Monday, December 20, 2004

I had a rewarding time at the WRI Bottom of the Pyramid Conference last week. The basic concept was that business can help the 5 billion people at the bottom of the economic pyramid. My takeaway is something that many people has pointed out: that the cell phone has become an incredible engine of change for the poor. Earlier this year, I remember buying roasted cashews from a woman on the street in Maputo, Mozambique, who had her wares balanced on her head. Her ability to balance things continued to amaze when she answered her cell phone.

The presentation by Smart Communications of the Philippines was especially cool: they are turning the cell phone into a wallet for the poor. You can make cash withdrawals from your phone at McDonald's and thousands of other businesses. Almost all of their business is prepaid, and SMS is a huge part of the business because text messages are much cheaper than calls.

Sunday, December 05, 2004

Check out the Bookshare.org Amazon.com Wish List. This contains a list of books we'd like to add to our digital library for people with print disabilities,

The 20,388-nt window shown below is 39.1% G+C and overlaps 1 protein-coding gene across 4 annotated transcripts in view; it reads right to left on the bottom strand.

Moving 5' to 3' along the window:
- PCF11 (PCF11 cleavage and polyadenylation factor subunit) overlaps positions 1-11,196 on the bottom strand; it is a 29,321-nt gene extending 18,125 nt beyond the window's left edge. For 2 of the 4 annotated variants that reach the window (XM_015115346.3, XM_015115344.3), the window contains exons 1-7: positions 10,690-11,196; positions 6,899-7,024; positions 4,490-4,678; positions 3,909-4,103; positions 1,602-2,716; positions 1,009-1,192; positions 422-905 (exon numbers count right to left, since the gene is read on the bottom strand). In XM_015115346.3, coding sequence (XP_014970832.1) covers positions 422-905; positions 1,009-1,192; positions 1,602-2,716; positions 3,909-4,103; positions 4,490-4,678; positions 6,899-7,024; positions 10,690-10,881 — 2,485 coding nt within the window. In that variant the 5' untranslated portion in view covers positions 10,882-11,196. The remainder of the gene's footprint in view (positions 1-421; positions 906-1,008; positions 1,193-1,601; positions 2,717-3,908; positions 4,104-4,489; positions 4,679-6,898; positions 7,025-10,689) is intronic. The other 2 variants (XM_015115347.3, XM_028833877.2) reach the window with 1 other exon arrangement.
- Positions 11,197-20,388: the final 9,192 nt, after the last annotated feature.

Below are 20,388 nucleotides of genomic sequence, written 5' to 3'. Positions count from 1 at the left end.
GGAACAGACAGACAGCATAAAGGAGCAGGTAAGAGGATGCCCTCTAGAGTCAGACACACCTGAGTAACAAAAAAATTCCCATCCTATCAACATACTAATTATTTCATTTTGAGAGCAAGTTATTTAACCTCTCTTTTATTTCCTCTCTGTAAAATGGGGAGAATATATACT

Bookshare.org. Books donated to Bookshare.org should be tax deductible, since Bookshare.org is operated by Benetech, a qualified tax exempt organization. Give the gift of reading this holiday season!

Friday, December 03, 2004

Technology and Human Rights Talk

My talk this week at Stanford was videoed and placed on the EE380 class website. I covered our Human Rights program, including the Martus Project and the Human Rights Data Analysis Group (which joined Benetech last year). This is based on a talk I gave in Sri Lanka last year at the University of Peradeniya, but with a heavier technology component given the engineering audience. Benetech is lucky to have a team of people who are making a big impact on the global human rights scene, by providing science, software and support for those advocating for human rights.